Tornado warnings issued for parts of New Hampshire and Vermont on Thursday afternoon expired, but the potential for more severe weather continues as thunderstorms move through New England on Thursday afternoon.
Severe thunderstorm warnings were issued for parts of central and western Massachusetts, western Maine and northern New Hampshire through 3:45 p.m.
A severe thunderstorm watch is in effect for the area until 8 p.m., with wind gusts expected to reach 75 mph.
View severe weather alerts in your area here.
Thursday’s tornado warnings came after tornadoes touched down in New Hampshire and Vermont on Monday evening.
The threat of a severe thunderstorm during the afternoon and evening will spread northwest to southeast across New England, although areas south and east of a line from Boston in Providence will probably wait until evening before storms arrive.
The heat wave in New England continues. It’s not a new story, but it reaches a new impact on the body on Thursday, to dangerous levels for some. This makes hydration, breaks from outdoor activities and respites in air-conditioned places all the more important.
Heat and humidity peak Thursday, with another expected Sunday. Every day sports temperatures reach the 90s with dew point temperatures reaching oppressive values in the 70s, raising the heat index values to around 100 degrees.
The heat index is often referred to as “temperature-like”, measuring the impact on the body and representing the body’s reduced ability to cool itself in hot and humid conditions. Our body is able to cool itself by sweating, but more specifically, when the sweat evaporates, the body cools down. With abundant humidity, sweat does not easily evaporate from the body and is therefore not as effective at cooling, which means that under normal humidity conditions the temperature “might as well be” the heat index value.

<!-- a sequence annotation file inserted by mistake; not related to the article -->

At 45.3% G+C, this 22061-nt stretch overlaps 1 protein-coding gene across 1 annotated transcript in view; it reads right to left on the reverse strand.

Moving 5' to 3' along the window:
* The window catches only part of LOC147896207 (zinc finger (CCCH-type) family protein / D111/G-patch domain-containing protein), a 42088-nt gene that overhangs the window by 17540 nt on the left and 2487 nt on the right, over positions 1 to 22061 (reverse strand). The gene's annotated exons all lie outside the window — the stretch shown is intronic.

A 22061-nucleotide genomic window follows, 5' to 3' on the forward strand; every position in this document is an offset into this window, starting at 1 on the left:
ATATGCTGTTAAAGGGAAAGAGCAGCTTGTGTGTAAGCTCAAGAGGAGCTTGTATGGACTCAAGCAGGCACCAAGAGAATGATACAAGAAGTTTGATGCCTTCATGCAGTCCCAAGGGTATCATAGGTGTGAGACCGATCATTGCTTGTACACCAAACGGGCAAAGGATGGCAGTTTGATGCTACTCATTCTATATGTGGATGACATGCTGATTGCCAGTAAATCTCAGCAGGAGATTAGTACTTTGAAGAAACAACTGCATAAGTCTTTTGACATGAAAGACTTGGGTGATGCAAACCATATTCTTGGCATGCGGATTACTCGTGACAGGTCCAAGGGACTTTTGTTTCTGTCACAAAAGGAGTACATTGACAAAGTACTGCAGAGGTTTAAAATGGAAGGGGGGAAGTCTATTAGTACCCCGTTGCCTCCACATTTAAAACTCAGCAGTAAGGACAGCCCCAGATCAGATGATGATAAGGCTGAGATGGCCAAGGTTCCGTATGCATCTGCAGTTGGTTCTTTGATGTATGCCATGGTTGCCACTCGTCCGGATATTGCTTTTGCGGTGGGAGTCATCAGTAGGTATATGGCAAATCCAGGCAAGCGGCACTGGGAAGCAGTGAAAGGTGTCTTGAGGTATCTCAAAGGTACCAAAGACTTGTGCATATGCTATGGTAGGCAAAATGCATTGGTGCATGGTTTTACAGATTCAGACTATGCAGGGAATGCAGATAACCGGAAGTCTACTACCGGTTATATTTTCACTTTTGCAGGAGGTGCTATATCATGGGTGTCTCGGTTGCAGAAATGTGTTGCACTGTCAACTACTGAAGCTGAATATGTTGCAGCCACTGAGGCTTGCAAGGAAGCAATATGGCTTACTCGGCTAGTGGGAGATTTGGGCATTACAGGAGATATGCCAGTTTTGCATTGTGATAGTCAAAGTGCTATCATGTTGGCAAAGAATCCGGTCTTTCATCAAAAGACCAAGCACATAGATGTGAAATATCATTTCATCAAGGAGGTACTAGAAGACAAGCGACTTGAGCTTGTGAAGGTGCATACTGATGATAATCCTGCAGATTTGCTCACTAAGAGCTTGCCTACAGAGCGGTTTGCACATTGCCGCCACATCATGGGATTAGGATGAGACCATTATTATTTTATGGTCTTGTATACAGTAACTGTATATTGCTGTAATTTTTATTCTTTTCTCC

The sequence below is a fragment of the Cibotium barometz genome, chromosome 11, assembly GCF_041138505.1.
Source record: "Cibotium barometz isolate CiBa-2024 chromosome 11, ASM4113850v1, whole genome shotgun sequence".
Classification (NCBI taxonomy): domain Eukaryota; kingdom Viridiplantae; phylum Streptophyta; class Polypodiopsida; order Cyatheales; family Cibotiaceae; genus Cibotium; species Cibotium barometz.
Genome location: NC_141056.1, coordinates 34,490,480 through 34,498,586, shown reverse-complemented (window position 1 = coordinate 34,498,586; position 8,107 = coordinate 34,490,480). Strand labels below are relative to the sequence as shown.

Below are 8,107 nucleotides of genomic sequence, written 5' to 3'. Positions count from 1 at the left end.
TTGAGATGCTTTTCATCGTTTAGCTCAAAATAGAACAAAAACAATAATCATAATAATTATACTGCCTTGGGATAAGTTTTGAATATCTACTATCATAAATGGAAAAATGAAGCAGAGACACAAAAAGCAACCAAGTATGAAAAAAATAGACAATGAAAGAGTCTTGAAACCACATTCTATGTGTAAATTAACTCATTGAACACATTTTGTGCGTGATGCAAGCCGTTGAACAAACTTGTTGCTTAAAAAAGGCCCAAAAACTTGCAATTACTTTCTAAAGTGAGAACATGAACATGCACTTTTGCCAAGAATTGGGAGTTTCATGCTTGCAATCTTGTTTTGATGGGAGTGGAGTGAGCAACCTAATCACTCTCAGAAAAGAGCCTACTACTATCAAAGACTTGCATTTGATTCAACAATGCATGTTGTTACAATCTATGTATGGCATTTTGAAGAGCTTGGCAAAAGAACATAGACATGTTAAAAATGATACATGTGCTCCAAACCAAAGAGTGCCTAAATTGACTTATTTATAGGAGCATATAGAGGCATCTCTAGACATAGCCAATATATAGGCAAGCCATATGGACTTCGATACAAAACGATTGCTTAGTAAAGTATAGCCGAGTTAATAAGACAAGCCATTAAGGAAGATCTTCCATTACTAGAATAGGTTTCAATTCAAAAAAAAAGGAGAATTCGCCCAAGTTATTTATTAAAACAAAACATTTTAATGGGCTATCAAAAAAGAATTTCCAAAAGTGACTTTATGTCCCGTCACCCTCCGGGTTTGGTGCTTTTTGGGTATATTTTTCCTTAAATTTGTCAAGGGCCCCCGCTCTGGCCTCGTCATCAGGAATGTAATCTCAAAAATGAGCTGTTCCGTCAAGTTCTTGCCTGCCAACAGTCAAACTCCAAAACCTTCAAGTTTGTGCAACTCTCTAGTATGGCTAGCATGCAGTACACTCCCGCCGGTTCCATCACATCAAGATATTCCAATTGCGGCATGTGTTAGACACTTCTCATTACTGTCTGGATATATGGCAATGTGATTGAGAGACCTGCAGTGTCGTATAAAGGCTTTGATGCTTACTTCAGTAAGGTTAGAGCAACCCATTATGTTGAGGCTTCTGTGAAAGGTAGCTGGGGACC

For tips on how to stay safe and cool, click here.
Atmospherically, the abundant heat and humidity provide enough fuel for thunderstorms to erupt as an upper level energetic disturbance couples with a surface cold front to focus the storm’s development from the northwest. to the southeast during the afternoon and evening.
Dry air entering aloft will couple with increased high winds to promote bands of damaging wind gusts during Thursday’s thunderstorms, prompting severe thunderstorm warnings. Be prepared to take shelter if storms threaten your community. Keep in mind that lightning does not trigger severe thunderstorm warnings like wind and hail, so remembering “when thunder rolls, come inside”, helps protect people from regular thunderstorms and non-violent.
The scattered thunderstorms will slowly fade Thursday night and less humid air will arrive Friday and Saturday, but the heat persists. Although storms aren’t a common sight on Friday and Saturday, isolated storms are certainly possible just about anywhere in New England in the intense heat.
An increasing southerly wind on Sunday will bring a return of oppressive humidity, heat index values around or above 100 degrees and perhaps some scattered thunder in the afternoon or evening. More widespread showers and thunder are expected on Monday as a cold front “breaks through” the heat. We use this term with caution as temperatures will still reach 85-90 degrees for daily highs for most of next week in First Alert’s exclusive 10-day forecast!